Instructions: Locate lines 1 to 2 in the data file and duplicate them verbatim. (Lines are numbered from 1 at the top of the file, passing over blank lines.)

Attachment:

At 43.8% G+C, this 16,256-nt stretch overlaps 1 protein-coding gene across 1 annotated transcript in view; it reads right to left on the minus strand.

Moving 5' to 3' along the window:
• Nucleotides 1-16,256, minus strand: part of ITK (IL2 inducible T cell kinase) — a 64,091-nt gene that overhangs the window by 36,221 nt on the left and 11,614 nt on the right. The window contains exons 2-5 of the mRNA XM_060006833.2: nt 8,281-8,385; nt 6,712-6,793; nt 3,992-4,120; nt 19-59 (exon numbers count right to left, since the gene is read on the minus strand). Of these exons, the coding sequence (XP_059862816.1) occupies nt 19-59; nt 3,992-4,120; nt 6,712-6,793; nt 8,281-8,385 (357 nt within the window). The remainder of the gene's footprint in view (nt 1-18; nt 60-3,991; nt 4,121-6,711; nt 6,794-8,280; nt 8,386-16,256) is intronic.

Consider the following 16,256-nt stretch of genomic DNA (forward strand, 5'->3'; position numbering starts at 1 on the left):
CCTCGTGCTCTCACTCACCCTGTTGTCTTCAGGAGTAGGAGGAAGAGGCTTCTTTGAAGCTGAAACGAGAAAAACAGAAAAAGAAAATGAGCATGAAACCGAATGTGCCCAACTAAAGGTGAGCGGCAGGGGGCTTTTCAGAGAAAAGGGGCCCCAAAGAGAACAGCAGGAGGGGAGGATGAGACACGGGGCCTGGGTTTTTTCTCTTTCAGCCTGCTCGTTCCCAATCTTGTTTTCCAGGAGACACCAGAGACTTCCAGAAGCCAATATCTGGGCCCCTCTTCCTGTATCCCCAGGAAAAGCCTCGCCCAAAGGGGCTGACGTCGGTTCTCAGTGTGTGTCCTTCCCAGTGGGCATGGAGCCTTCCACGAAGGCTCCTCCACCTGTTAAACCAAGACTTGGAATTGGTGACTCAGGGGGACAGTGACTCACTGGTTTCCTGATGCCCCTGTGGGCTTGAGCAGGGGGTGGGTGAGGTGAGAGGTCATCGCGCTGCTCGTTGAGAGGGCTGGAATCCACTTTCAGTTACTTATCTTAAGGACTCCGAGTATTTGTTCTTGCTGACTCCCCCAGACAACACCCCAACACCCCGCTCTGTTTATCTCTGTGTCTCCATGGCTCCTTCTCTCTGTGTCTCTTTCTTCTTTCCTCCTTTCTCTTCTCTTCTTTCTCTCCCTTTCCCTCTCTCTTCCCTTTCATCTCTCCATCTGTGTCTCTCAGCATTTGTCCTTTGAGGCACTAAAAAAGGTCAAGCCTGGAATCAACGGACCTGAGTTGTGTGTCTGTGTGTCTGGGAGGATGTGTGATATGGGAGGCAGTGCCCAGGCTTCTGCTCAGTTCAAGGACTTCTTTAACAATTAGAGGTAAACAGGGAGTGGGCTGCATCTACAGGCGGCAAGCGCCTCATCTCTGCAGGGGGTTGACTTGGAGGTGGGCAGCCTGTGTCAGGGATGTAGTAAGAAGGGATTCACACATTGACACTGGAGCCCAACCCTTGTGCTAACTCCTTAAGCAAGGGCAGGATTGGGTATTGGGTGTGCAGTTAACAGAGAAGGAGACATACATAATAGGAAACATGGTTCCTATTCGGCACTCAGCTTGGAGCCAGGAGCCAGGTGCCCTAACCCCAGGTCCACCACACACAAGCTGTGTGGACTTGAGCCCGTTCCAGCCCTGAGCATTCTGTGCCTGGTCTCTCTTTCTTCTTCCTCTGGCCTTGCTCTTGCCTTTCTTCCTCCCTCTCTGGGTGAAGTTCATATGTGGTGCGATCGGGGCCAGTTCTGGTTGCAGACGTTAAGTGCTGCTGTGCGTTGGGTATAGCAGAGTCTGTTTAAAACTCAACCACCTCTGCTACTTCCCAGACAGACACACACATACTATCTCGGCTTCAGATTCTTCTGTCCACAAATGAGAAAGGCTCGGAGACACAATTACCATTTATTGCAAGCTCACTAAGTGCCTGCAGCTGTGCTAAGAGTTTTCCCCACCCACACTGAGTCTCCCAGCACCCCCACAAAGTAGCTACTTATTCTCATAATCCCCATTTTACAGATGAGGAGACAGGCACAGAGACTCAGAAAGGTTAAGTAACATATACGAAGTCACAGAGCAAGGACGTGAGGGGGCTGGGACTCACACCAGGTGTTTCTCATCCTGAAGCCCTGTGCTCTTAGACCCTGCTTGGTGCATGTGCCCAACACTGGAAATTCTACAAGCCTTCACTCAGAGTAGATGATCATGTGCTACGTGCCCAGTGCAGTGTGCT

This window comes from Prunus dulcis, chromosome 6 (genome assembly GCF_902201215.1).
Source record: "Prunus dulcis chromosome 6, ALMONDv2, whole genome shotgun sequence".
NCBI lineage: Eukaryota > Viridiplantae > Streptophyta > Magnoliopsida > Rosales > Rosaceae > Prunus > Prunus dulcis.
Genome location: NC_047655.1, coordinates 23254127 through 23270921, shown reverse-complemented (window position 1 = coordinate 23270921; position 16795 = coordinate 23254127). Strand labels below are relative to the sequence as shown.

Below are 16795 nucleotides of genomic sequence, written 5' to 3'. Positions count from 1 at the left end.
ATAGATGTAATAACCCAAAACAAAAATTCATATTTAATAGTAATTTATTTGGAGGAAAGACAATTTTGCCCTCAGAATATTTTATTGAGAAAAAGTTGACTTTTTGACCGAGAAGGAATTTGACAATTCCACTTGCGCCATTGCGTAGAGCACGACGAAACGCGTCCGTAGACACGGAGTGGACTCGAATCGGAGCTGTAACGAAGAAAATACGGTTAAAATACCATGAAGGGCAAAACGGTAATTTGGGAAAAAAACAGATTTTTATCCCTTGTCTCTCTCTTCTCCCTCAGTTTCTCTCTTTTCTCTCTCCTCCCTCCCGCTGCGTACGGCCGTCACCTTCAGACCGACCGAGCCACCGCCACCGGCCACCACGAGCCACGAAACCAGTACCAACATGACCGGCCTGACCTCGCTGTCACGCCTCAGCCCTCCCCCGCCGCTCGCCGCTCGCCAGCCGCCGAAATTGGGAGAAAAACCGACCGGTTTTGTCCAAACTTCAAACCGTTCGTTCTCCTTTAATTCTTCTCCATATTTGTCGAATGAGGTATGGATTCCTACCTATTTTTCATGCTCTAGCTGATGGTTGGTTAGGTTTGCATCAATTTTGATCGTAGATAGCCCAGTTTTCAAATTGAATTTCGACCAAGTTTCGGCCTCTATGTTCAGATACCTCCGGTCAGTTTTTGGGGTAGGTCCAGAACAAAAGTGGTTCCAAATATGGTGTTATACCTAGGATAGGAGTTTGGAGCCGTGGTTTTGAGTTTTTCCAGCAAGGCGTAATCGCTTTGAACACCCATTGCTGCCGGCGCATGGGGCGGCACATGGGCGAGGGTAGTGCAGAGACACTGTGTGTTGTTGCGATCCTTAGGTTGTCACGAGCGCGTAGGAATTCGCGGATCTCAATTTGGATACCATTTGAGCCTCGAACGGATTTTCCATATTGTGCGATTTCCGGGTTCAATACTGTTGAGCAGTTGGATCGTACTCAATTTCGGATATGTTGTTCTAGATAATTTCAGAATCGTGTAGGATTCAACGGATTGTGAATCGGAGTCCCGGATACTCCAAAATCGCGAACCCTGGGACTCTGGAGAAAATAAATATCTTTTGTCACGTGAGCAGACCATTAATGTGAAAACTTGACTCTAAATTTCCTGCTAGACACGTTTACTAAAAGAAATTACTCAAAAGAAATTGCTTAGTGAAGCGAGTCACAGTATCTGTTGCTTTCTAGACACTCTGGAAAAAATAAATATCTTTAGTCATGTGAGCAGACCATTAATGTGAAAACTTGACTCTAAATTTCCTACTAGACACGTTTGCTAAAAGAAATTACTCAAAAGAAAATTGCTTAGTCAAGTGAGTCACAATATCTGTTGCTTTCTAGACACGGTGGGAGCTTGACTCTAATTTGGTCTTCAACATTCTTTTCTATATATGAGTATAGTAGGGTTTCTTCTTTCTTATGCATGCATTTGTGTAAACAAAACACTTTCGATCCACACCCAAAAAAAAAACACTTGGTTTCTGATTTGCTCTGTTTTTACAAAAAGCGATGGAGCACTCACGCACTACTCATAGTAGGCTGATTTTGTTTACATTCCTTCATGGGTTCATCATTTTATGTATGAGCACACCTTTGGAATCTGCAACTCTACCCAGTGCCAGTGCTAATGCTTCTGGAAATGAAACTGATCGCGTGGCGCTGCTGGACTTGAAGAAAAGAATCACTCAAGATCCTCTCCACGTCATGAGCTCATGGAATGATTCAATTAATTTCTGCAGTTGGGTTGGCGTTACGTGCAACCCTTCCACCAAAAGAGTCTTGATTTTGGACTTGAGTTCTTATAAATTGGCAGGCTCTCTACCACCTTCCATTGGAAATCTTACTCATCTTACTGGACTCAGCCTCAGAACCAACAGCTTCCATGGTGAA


At 43.8% G+C, this 16,256-nt stretch overlaps 1 protein-coding gene across 1 annotated transcript in view; it reads right to left on the minus strand.

Moving 5' to 3' along the window: